Multiculturalism is one big farce

“I have a dream that my four little children will one day live in a nation where they will not be judged by the color of their skin, but by the content of their character.” - Martin Luther KingIt always irritates me when individuals I have just met ask me excessive questions regarding my ethnicity. There is something offensive about these seemingly minor occurrences—even the mundane task of filling out my ethnicity in the census and on college applications feels like a slap in the face.Who cares? Why does it matter? Why can’t everyone just judge me by who I am? Now don’t get me wrong, I am by no means self-conscious of my own skin, nor am I a self-loathing Asian. I just feel like in the present day, my race should not be a factor that defines who I am, or others’ perceptions of me.Many Canadians have long taken pride in the national policy of “multiculturalism.” It has been vigorously promoted and championed by the Liberal Party of Canada—long hailed as the “natural governing party of Canada”—and its leading national figures like Pierre Elliot Trudeau and Jean Chretien. Maybe its original intent was benign, but multiculturalism has not only outlived its usefulness, but does more harm than good for the so-called “visible minorities” that it claims to protect.In a society that is supposedly both post-racial and colorblind, we still have archaic institutions like multiculturalism and affirmative action. These policies emphasize race—and with that, an us vs. them mentality that acts to reinforce racial stereotypes, marginalize “visible minorities,” and further ghettoize society as a whole. Through multiculturalism, we divide rather than unite a nation; we alienate rather than embrace our fellow citizens. All this in the name of embracing one’s “culture.”I often find it perplexing that culture plays such an… Read More

Why we don’t trust our governments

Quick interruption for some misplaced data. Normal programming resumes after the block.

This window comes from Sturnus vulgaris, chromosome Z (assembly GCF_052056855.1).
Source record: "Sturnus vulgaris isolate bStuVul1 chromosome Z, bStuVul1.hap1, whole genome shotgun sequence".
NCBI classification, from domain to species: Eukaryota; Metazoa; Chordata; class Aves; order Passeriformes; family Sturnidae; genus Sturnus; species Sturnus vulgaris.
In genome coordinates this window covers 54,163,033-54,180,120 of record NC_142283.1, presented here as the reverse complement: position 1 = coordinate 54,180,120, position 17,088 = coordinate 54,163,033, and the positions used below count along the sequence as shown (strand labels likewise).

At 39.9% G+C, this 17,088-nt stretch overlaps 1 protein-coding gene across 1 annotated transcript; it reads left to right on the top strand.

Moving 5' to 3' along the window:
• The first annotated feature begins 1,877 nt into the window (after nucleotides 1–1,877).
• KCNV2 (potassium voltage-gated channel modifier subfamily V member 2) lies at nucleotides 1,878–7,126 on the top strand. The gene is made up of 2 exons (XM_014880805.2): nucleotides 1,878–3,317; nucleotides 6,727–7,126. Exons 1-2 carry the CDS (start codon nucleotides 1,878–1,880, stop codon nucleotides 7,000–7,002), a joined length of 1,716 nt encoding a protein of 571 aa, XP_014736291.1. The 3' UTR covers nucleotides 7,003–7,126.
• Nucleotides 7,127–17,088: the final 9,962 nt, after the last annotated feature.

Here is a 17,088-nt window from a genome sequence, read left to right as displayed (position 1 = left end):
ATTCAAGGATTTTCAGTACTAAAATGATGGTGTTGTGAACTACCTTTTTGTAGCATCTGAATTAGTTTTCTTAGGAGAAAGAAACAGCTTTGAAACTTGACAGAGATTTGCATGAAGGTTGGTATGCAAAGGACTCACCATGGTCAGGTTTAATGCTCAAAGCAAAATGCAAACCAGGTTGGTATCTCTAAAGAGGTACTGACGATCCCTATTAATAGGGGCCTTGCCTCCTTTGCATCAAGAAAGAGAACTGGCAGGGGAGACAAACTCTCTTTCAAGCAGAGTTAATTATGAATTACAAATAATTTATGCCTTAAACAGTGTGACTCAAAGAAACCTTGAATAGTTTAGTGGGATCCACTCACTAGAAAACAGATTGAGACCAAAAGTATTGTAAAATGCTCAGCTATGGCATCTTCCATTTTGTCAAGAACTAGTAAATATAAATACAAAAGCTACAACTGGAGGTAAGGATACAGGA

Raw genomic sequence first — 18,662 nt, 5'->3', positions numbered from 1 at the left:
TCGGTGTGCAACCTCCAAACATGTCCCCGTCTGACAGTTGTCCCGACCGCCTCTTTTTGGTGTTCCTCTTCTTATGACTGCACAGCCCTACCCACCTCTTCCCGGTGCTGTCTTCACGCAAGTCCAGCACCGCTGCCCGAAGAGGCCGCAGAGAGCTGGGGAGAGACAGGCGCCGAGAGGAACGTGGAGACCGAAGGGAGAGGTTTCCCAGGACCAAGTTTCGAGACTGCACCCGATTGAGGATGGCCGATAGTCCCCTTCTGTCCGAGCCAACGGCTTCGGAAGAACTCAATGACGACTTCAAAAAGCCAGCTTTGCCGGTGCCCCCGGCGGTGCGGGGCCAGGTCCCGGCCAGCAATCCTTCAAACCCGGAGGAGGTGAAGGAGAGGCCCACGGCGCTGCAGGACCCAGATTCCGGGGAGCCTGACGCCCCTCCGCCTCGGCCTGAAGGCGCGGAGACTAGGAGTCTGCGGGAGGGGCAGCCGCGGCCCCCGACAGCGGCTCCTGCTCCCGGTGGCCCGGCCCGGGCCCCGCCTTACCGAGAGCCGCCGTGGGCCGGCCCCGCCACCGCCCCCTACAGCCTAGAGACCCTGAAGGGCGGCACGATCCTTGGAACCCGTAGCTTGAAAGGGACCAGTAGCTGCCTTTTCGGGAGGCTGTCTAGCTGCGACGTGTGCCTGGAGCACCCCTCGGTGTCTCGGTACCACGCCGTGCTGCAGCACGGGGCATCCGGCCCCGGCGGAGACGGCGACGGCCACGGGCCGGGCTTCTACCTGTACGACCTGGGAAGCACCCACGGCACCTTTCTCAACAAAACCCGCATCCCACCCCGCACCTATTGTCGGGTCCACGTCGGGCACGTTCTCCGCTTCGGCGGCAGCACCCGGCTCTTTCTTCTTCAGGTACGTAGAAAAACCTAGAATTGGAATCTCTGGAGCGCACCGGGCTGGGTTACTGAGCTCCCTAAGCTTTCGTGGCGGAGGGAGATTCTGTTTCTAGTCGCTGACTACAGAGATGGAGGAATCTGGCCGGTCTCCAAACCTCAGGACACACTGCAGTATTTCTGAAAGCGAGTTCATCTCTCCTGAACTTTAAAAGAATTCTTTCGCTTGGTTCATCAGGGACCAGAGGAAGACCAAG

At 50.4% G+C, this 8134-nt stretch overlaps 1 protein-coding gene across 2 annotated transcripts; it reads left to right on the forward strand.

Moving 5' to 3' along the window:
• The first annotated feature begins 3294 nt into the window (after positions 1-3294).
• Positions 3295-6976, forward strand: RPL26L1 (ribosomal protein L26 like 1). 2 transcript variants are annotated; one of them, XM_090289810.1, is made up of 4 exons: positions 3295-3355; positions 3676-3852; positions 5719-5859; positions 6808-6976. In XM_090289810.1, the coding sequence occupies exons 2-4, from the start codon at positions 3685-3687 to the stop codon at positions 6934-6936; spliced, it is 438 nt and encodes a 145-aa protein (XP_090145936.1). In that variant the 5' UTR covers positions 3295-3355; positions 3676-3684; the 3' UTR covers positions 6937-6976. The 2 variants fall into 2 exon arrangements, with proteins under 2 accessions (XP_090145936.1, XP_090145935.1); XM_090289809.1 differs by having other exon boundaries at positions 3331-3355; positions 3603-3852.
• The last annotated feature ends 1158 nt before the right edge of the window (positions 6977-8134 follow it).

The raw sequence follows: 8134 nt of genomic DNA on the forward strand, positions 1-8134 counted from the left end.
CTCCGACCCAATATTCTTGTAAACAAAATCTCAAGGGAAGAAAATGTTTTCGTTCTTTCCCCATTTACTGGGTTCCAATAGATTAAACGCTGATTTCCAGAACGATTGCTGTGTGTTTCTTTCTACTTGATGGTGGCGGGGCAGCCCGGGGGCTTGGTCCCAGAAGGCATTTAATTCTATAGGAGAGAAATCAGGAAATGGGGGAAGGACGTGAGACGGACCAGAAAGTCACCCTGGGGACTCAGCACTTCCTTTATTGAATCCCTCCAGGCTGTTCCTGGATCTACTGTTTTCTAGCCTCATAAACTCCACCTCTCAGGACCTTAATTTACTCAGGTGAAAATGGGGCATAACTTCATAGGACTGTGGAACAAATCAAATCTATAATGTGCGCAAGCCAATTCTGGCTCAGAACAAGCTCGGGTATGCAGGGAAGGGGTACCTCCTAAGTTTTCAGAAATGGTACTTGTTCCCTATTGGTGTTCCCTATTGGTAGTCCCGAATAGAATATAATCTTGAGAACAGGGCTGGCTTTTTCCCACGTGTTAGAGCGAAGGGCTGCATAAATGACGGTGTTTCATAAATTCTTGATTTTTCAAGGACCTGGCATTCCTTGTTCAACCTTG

Conspiracy theorists are nuts. Yes, there are a few conspiracy theories with mainstream appeal - such as the JFK assassination, the RFK assassination, the Martin Luther King assassination, the Malcolm X assassination and the Iran-Contra affair - but conspiracies, for the most part, are generally considered far-fetched nonsense propagated by cynical, often mentally-disturbed individuals. So, why have 9/11 conspiracy theories entered the mainstream and achieved such popularity in recent years?In the immediate aftermath of the terrorist attack, according to a CBS poll, less than 1 in 10 Americans believed that the Bush administration was lying about what it knew regarding possible terror attacks prior to 9/11. By the five-year anniversary, however, one in three Americans were telling pollsters that it was “likely” that the government either had a hand in the tragic attacks of 9/11, or allowed them to happen in order to have an excuse to go to war in the Middle East. That number continued to increase over the next 5 years. What caused this shift?Since the Bush administration publicly lied about Saddam Hussein possessing weapon of mass destruction to justify going to war in Iraq, mistrust of government has been omnipresent. I highly doubt any of us shed tears after Hussein’s execution given his history of brutality and repression; our complaint was that the government wasted the American peoples’ hard-earned tax money by launching a nation-building project in a part of the world that we know next to nothing about. The contrast is especially insulting given the high level of unemployment in the U.S., and the number of Americans living below the poverty line. Part of this cynicism toward the government can also be attributed to the rise of the internet, and alternative media such as blogs and Twitter, which present news in a manner that is… Read More